Abstract 9018: Serial in vivo Imaging Reveals a Key Function for Splenic Monocytes in Infarct Healing
The splenic monocyte reservoir contributes substantially to acute inflammation, and these cells participate centrally in tissue repair after myocardial infarction (MI). We here investigated the relevance of the splenic reservoir monocytes for infarct healing and left ventricular remodeling.
Methods: Mice received coronary artery ligation and splenectomy either on the day of MI or 3 days later, and were then followed by cardiac MRI (day 1 and 21 after MI, figure). On day 5 after MI, they underwent three-channel fluorescent molecular tomography (FMT-CT) to quantify uptake of a monocyte/macrophage-targeted fluorescent nanoparticle and a fluorescently labeled integrin probe, and activation of a protease sensor in the heart. Mice with coronary ligation but without splenectomy served as controls.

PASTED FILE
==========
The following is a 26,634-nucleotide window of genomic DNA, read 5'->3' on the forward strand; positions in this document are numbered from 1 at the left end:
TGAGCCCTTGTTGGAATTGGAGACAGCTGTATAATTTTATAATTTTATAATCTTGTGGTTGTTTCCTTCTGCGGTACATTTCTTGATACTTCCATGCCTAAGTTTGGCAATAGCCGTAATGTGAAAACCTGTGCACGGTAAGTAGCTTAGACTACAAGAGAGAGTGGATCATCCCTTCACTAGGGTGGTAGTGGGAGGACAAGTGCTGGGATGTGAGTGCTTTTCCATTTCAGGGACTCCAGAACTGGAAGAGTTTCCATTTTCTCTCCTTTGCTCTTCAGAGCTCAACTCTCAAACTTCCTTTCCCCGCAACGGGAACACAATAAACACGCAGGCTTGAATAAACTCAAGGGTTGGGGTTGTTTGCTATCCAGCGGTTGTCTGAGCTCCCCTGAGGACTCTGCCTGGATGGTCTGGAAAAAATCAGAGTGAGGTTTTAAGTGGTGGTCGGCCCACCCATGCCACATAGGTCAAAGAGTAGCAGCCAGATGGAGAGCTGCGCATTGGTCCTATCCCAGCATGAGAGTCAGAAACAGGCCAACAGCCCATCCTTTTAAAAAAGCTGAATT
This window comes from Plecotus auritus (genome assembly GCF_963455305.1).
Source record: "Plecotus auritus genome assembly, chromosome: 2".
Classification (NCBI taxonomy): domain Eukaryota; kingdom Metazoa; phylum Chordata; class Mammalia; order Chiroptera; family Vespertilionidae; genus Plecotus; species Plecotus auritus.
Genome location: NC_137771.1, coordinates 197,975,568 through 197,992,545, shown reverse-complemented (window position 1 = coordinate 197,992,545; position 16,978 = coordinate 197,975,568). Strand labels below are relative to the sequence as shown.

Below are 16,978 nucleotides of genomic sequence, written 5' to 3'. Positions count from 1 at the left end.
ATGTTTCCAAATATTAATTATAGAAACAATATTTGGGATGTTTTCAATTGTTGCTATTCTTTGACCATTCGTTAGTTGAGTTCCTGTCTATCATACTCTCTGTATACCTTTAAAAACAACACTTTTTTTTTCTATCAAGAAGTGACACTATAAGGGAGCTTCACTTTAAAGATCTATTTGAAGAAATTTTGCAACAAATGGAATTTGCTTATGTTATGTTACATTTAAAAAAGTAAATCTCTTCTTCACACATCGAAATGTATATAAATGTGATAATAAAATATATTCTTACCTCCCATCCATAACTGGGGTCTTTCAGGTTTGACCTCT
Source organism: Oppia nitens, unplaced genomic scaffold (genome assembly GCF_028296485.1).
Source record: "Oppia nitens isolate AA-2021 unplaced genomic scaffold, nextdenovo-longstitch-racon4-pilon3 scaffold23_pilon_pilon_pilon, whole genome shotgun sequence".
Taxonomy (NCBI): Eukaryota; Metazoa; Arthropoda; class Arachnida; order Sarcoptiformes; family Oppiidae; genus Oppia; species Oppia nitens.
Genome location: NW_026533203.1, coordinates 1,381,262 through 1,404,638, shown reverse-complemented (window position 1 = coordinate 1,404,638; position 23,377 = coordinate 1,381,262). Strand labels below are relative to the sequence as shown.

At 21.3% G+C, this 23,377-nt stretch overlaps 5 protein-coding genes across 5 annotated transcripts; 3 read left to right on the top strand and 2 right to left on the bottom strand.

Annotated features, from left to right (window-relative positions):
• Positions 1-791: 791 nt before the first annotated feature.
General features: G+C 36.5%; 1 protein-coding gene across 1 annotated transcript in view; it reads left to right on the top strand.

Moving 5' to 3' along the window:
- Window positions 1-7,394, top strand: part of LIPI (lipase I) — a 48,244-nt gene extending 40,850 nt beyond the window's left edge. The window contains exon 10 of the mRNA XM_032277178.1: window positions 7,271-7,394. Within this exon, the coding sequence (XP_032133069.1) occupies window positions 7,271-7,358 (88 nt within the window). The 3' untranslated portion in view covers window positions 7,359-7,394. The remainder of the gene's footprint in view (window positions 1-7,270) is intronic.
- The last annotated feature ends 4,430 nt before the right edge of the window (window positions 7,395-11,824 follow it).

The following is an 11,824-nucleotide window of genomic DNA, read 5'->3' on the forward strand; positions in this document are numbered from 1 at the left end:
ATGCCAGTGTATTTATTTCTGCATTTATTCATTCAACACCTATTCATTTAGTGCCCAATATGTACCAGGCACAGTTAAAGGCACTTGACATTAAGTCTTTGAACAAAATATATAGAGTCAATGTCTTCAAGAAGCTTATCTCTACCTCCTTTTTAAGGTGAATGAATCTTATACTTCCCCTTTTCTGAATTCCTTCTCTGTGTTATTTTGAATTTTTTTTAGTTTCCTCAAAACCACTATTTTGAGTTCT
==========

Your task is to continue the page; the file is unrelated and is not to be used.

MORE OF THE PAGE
Results: Removal of the spleen reduced accumulation of nanoparticles, indicating reduced monocyte/macrophage phagocytic activity in the infarct. Proteolytic potential and integrin expression were reduced as well, independent of splenectomy time (p<0.05 versus MI only, figure). Splenectomy at either time-point significantly impaired left ventricular ejection fraction on MRI (MI only, 50±6%; MI and immediate splenectomy, 32±4%; MI and splenectomy 3 days later, 36±4%; p<0.05 versus MI only) and resulted in a thinner scar (530±50μ m, 320±20μ m, 370±20μ m, p<0.05 versus MI only). Ex vivo analysis in additional cohorts corroborated in vivo imaging data.
Conclusion: Removal of the spleen reduced monocyte-mediated healing biomarkers and resulted in infarct expansion and accelerated left ventricular remodeling. Thus, spleen-derived macrophages likely promote healing of the infarcting myocardium.
- © 2011 by American Heart Association, Inc.